Peter Muganda and his elderly peers who reside in the low-income suburbs of Zimbabwe's capital Harare, could be facing starvation were it not for food ration provided by the government and donor agencies.
The 75-year-old pensioner who lives with his wife and three grandchildren, has benefitted from monthly donation of 20 kg of maize by the state to cushion him from hunger that is on the rise in Zimbabwe amid climate shocks and economic downturn.
"I have been receiving maize since May this year and it has ensured that my family takes a meal each day," Muganda told Xinhua.
"It is not enough but at least we have somewhere to start from." Muganda's homeland, which was for decades described as Africa's breadbasket, has not been spared hunger which threatens to roll back economic and social gains in the world's largest developing continent.
The latest Zimbabwe Vulnerability Assessment Committee Results indicates that about 5.5 million people in Zimbabwe face food insecurity, as scanty rains and erratic weather patterns have caused a negative impact on crop harvests and livelihood prospects.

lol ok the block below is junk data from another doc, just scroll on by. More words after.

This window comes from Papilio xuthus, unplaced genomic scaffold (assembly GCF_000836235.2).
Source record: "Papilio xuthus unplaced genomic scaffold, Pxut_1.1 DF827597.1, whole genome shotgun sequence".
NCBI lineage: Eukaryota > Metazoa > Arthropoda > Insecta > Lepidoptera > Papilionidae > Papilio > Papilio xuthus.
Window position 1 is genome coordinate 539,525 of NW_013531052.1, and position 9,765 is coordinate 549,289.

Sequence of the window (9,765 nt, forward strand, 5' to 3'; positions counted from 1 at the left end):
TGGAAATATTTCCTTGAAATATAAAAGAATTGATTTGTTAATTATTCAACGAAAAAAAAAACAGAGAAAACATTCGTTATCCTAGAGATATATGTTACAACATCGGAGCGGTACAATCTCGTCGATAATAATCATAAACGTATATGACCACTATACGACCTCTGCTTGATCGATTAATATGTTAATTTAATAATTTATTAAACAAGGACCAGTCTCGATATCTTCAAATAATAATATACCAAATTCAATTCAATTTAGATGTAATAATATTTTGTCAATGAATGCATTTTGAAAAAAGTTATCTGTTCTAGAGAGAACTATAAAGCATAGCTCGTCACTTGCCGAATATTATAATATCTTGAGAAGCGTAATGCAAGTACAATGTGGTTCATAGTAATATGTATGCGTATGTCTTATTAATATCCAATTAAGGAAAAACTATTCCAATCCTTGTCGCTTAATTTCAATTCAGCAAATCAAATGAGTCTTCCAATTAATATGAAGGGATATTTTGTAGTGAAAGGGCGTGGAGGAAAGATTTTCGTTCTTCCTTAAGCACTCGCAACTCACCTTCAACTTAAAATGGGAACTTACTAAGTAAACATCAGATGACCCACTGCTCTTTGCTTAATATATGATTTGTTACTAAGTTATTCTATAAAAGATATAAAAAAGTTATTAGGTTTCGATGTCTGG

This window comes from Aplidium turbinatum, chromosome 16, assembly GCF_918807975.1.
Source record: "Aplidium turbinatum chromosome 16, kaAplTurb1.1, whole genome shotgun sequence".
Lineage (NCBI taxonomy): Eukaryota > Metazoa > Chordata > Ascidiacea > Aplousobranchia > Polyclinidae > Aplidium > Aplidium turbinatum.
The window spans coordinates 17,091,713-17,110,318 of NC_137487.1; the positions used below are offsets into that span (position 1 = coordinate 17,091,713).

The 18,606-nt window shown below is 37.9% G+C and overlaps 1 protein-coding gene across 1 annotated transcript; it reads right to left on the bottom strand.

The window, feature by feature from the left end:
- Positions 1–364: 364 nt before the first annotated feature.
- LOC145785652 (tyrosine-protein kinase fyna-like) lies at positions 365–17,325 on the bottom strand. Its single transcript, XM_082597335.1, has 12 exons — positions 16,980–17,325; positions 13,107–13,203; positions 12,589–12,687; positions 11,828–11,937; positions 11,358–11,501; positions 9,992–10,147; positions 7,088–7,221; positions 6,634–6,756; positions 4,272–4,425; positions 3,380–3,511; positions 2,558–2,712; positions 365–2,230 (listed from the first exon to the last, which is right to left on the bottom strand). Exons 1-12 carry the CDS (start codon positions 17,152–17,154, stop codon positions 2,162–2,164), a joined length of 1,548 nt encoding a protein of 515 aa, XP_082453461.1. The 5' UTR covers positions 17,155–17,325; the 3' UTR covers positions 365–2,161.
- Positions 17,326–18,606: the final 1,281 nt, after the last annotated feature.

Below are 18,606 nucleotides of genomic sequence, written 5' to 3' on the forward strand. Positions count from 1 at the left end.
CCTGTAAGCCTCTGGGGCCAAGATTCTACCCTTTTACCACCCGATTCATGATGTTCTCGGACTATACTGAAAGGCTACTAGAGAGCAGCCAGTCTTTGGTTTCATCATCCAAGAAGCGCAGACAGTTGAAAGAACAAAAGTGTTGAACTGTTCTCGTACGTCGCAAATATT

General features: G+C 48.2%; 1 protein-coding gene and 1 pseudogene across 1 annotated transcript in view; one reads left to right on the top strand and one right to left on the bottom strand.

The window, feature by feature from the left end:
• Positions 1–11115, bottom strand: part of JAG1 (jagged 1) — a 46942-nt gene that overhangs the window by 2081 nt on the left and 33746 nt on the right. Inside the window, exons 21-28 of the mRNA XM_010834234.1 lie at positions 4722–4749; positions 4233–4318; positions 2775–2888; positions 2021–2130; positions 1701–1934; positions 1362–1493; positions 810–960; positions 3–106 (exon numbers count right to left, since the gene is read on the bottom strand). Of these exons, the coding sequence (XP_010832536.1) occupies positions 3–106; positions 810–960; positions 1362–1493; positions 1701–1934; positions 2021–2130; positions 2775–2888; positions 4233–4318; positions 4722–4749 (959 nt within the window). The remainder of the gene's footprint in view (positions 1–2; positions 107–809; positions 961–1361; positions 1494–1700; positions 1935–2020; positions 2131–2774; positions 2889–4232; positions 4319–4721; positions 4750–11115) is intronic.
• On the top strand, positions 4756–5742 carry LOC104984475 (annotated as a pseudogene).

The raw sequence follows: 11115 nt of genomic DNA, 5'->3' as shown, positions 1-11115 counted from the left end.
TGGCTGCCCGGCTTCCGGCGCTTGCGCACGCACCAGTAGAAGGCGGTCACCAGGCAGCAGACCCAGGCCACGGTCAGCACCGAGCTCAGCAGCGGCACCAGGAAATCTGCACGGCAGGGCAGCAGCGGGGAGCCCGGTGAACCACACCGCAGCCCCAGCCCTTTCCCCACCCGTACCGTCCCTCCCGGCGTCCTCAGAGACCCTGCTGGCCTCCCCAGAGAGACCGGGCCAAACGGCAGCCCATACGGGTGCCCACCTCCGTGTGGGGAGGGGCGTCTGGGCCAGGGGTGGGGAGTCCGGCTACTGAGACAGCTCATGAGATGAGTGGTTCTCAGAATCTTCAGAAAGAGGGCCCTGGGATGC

Zimbabwe is not alone in shouldering the hunger burden that continues to weigh heavily on African countries despite concerted efforts to accelerate their socio-economic transformation.
Africa remains the epicenter of hunger with the State of Food Security and Nutrition in the World 2019 report indicating that out of the 2 billion people suffering from food insecurity globally, about 676 million are from the continent.
The report released in July by United Nations (UN) agencies attributed rising hunger in Africa to poverty, extreme weather events, conflicts and global economic volatility. Hunger is continuing to rise steadily in almost all sub regions in Africa. In Eastern Africa in particular, nearly a third of the population is undernourished, according to the report.
The eastern African region had 133.1 million undernourished people in 2018, followed by western and southern African regions that had 56.1 million and 5.3 million malnourished people respectively, the report said.
Meshack Malo, UN Food and Agriculture Organisation (FAO) Country Representative in South Sudan, told Xinhua that climate change, instability and underinvestment in the agriculture sector are partly to blame for the hunger crisis in Africa.
"That is why we are emphasising that peace is fundamental to eradicate hunger in Africa," said Malo, adding that Africa requires visionary leadership and adoption of climate resilient agriculture to overcome famine. -Xinhua